Data Model

Dense and sparse arrays

The basic array model we follow at TileDB is depicted below. We make an important distinction between a dense and a sparse array. A dense array can have any number of dimensions. Each dimension must have a domain with integer values, and all dimensions have the same data type. An array element is defined by a unique set of dimension coordinates and it is called a cell. In a dense array, all cells must store a value. A logical cell can store more than one value of potentially different types (which can be integers, floats, strings, etc). An attribute defines a collection of values that have the same type across all cells. A dense array may be associated with a set of arbitrary key-value pairs, called array metadata.

A sparse array is very similar to a dense array, but it has three important differences:

  1. Cells in a sparse array can be empty.

  2. The dimensions can have heterogeneous types, including floats and strings (i.e., the domain can be “infinite”).

  3. Cell multiplicities (i.e., cells with the same dimension coordinates) are allowed.

The decision on whether to model your data with a dense or sparse array depends on the application and it can greatly affect performance. Also extra care should be taken when choosing to model a data field as a dimension or an attribute. These decisions are covered in detail in other sections of the docs, but for now, you should know this: array systems are optimized for rapidly performing range conditions on dimension coordinates. Arrays can also support efficient conditions on attributes, but by design the most optimized selection performance will come from querying on dimensions, and the reason will become clear soon.

Range conditions on dimensions are often called “slicing” and the results constitute a “slice” or “subarray”. Some examples are shown in the figure below. In numpy notation, A[0:2, 1:3] is a slice that consists of the values of cells with coordinates 0 and 1 on the first dimension, and coordinates 1 , and 2 on the second dimension (assuming a single attribute). Alternatively, this can be written in SQL as SELECT attr FROM A WHERE d1>=0 AND d1<=1 AND d2>=1 AND d2<=2 , where attr is an attribute and d1 and d2 the two dimensions of array A. Note also that slicing may contain more than one range per dimension (a multi-range slice/subarray).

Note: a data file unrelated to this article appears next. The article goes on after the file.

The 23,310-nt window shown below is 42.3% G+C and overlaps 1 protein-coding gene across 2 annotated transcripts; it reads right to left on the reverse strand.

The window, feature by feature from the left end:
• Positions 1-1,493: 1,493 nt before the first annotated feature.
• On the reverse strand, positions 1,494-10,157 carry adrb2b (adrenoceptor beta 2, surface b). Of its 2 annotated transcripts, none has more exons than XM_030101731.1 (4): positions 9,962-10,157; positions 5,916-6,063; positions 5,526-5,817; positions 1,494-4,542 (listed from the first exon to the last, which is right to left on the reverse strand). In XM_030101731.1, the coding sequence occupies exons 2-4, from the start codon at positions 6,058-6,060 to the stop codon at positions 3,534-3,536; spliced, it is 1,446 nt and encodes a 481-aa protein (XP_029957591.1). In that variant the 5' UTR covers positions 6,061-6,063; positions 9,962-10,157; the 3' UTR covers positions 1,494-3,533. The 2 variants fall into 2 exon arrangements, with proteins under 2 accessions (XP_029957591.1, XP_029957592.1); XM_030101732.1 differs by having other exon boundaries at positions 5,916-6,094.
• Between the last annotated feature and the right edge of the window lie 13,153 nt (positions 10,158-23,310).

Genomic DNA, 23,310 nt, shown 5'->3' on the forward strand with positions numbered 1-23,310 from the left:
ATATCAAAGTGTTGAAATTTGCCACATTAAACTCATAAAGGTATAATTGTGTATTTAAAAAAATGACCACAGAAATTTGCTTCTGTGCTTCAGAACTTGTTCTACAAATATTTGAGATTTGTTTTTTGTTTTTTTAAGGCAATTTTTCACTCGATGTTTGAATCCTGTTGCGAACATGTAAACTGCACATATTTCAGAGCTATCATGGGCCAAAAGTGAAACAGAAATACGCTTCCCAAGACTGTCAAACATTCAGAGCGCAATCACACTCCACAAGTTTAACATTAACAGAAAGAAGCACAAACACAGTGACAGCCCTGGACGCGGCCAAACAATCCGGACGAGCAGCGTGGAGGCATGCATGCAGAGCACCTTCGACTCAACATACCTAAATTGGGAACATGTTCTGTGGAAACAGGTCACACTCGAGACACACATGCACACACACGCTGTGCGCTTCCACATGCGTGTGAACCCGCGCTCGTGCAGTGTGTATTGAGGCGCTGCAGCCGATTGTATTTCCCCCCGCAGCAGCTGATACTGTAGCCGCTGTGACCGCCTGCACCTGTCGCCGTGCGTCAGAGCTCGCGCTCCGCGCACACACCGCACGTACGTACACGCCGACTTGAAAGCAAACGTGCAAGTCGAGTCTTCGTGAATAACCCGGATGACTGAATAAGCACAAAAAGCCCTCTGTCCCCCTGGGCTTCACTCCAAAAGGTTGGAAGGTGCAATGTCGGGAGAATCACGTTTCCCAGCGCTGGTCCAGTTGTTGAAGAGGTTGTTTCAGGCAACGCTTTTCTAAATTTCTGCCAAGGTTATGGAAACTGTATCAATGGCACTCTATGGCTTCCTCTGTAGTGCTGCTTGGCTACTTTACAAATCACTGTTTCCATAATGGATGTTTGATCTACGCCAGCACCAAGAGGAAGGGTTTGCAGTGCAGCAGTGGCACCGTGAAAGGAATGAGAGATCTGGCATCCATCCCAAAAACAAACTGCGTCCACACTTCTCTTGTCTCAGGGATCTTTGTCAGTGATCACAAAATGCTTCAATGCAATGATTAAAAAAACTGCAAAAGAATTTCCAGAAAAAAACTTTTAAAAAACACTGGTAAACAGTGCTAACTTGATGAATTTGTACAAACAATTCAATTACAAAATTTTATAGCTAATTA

The above model can be extended to include “dimension labels”. This extension can be applied to both dense and sparse arrays, but labels are particularly useful in dense arrays. Briefly stated, a dimension can accept a label vector which maps values of arbitrary data types to integer dimension coordinates. An example is demonstrated below. This is very powerful in applications where the data is quite dense (i.e., there are not too many empty cells), but the dimension fields are not integers or do not appear contiguously in the integer domain. In such cases, multi-dimensional slicing is performed by first efficiently looking up the integer coordinates in the label vectors, and then applying the slicing as explained above, which in the dense array case can be truly rapid.

Labeled dimensions are currently under development in TileDB. They will appear in a future release soon.


In many applications, it is useful to hierarchically organize different arrays into groups. TileDB incorporates the concept and functionality of groups into its Data Format.

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